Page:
An Expat’s Thanksgiving

I love Thanksgiving.

I love the food.

I love the social gatherings.

I love pausing and thinking about what I’m grateful for.

I have a lot to be thankful for. I try to remind myself how lucky I am so that I won’t take my blessings for granted. In years past, there were many Thanksgivings where it was hard to identify what I felt grateful for, but this Thanksgiving was a lot easier. And for that, I’m also grateful.

Two of my loves

I must admit that I do feel conflicted about Thanksgiving as a holiday. I prefer to think of Thanksgiving in a more modern sense rather than the traditional sense.  So instead of feeling bad about the original Thanksgiving, I celebrate the idea of giving thanks and reflecting on my gratitude. Thanksgiving was traditionally a celebration marking the end of harvest season and for me it’s usually marks the end of the semester. I will always drink to that!

This year was obviously different for us. On Thanksgiving Day, both Carl and I had to work. That night we called and FaceTimed our family members to check in and say hello. It was wonderful talking to everyone – even if it was only for 10 minutes at a time.

We celebrated Thanksgiving the Saturday after the holiday. Some of my fellow Fulbrighters joined us for a feast at our house. It was so nice to have a busy household filled with people. Both Jethro and Isaac were also very happy with the environment. It was also so nice to swap stories and share experiences. Our group has not met for two months and it was comforting to hear how well everyone is doing. We have some fantastic teachers in our group and some very funny story tellers.

The beginning of the feast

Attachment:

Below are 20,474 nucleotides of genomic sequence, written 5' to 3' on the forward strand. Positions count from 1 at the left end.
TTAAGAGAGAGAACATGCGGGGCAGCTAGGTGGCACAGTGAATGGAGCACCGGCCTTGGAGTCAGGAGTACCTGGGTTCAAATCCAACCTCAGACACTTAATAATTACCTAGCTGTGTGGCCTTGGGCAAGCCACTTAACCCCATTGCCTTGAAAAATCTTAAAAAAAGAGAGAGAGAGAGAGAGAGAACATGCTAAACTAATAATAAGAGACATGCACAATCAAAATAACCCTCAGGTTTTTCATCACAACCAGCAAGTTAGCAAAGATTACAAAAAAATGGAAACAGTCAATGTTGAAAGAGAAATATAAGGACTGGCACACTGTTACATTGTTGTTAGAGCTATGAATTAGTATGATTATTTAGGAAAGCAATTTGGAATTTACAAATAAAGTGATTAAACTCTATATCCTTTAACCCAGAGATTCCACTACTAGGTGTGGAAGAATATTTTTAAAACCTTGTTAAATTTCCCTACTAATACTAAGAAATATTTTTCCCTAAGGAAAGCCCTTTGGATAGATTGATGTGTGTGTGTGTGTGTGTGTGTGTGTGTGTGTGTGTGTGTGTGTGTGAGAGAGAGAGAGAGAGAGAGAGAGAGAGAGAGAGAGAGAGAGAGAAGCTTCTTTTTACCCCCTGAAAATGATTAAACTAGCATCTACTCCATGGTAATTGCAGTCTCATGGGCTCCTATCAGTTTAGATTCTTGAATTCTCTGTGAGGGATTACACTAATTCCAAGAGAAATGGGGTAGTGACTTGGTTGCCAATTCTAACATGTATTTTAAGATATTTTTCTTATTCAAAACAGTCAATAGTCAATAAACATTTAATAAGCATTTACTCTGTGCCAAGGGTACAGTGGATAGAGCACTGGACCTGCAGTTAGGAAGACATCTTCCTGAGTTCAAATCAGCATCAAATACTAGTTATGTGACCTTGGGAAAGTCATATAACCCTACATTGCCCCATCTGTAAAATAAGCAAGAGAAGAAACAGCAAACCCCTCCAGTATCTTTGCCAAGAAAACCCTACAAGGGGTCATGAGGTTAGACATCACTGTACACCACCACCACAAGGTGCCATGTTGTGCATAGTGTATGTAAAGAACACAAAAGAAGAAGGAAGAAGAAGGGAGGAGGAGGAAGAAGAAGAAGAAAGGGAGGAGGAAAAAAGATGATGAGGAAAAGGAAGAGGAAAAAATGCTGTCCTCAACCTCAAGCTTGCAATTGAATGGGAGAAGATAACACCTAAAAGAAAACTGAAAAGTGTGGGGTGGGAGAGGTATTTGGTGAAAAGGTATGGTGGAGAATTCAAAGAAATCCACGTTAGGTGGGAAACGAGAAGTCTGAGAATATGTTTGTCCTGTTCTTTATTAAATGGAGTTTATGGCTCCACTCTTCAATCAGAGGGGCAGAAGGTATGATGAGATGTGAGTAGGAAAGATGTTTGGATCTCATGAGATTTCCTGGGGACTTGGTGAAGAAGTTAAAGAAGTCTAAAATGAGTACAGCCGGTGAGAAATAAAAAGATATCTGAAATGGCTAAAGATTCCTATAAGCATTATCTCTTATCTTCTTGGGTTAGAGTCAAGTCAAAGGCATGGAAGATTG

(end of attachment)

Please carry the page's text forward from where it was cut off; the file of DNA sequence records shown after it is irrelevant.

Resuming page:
Carl and I managed to pull off a pretty nice party. It was our first gathering with more than one or two people here. Planning the menu was the easy part; finding the key ingredients was the hard part. For instance, finding a whole turkey is kind of a big deal here. You can buy them, but they’re not common. Usually, you have to speak to a butcher and reserve the turkey a few weeks ahead of time. Fortunately, one of my friends found one at the store and bought it for me, saving me the trouble of ordering one from a butcher. Additionally, items like evaporated milk (for the pumpkin pie) and cream of mushroom soup (for the greenbean casserole) are non-existent in Romania. Or at least that’s what I determined after going to 5 stores to find them. Because of that, substitutions were made. Some substitutions were good, some not so good. It’s all a learning process for the next party we throw. I was also fortunate to have my fellow diners each bring a dish with them from home. We had a wonderful feast and all left with full bellies.

The bird. So tasty.
Pureed pumpkin is not sold in cans here. You have to roast and puree the pumpkin yourself. As you can tell, I bought too big of a pumpkin 🙂

This week marks the beginning of the Romanian Christmas season. Romania’s National Day is on Friday. National Day commemorates Romania’s unification of all of its regions. It’s also the marker for the Christmas holiday and Christmas markets all across the country. 2018 is the 100 year anniversary of unification and there will be numerous celebrations throughout the year. We’re excited to be here for it and will be sure to post pictures!


We’re off to Rothenburg, Germany this weekend to experience a traditional German Christmas market. We’ll post the pictures next week!

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